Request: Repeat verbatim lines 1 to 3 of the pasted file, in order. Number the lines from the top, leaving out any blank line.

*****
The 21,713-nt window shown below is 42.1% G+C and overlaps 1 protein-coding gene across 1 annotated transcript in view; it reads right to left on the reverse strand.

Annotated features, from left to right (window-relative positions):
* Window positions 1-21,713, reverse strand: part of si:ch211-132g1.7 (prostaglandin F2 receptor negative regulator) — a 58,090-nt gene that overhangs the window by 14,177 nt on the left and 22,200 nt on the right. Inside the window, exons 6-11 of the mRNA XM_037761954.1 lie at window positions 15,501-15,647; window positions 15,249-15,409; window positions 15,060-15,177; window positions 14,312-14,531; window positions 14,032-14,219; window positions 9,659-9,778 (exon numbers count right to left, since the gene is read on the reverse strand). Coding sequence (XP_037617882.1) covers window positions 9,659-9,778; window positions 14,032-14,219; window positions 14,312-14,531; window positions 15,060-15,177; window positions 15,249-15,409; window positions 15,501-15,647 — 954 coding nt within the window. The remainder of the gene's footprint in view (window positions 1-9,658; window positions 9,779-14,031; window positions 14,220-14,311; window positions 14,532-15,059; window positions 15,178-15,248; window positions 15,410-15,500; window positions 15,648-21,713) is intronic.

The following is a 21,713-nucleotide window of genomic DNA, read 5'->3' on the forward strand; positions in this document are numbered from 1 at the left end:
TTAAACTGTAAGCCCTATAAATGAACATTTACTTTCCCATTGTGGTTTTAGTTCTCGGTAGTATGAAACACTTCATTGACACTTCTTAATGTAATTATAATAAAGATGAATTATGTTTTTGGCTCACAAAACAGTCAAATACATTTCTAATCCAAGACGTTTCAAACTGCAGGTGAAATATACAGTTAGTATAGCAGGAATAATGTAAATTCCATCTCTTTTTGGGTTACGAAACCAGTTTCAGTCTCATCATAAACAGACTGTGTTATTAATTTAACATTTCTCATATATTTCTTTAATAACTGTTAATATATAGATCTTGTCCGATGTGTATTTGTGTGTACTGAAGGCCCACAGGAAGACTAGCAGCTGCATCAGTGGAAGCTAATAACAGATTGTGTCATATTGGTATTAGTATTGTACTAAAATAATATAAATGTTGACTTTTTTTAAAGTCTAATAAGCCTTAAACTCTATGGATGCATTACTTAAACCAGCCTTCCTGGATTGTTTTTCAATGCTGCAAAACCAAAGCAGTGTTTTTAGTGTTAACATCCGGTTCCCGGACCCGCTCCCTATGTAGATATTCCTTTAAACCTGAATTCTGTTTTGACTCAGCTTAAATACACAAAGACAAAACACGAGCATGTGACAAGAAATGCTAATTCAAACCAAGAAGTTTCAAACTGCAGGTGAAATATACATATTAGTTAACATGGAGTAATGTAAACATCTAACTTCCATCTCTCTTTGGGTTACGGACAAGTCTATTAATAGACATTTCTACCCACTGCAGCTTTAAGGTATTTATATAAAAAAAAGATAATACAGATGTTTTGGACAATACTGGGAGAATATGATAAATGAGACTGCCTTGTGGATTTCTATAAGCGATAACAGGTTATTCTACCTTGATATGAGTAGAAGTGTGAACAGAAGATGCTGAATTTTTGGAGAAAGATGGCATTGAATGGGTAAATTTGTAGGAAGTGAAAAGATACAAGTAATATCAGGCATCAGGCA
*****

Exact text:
The 21,713-nt window shown below is 42.1% G+C and overlaps 1 protein-coding gene across 1 annotated transcript in view; it reads right to left on the reverse strand.

Annotated features, from left to right (window-relative positions):
* Window positions 1-21,713, reverse strand: part of si:ch211-132g1.7 (prostaglandin F2 receptor negative regulator) — a 58,090-nt gene that overhangs the window by 14,177 nt on the left and 22,200 nt on the right. Inside the window, exons 6-11 of the mRNA XM_037761954.1 lie at window positions 15,501-15,647; window positions 15,249-15,409; window positions 15,060-15,177; window positions 14,312-14,531; window positions 14,032-14,219; window positions 9,659-9,778 (exon numbers count right to left, since the gene is read on the reverse strand). Coding sequence (XP_037617882.1) covers window positions 9,659-9,778; window positions 14,032-14,219; window positions 14,312-14,531; window positions 15,060-15,177; window positions 15,249-15,409; window positions 15,501-15,647 — 954 coding nt within the window. The remainder of the gene's footprint in view (window positions 1-9,658; window positions 9,779-14,031; window positions 14,220-14,311; window positions 14,532-15,059; window positions 15,178-15,248; window positions 15,410-15,500; window positions 15,648-21,713) is intronic.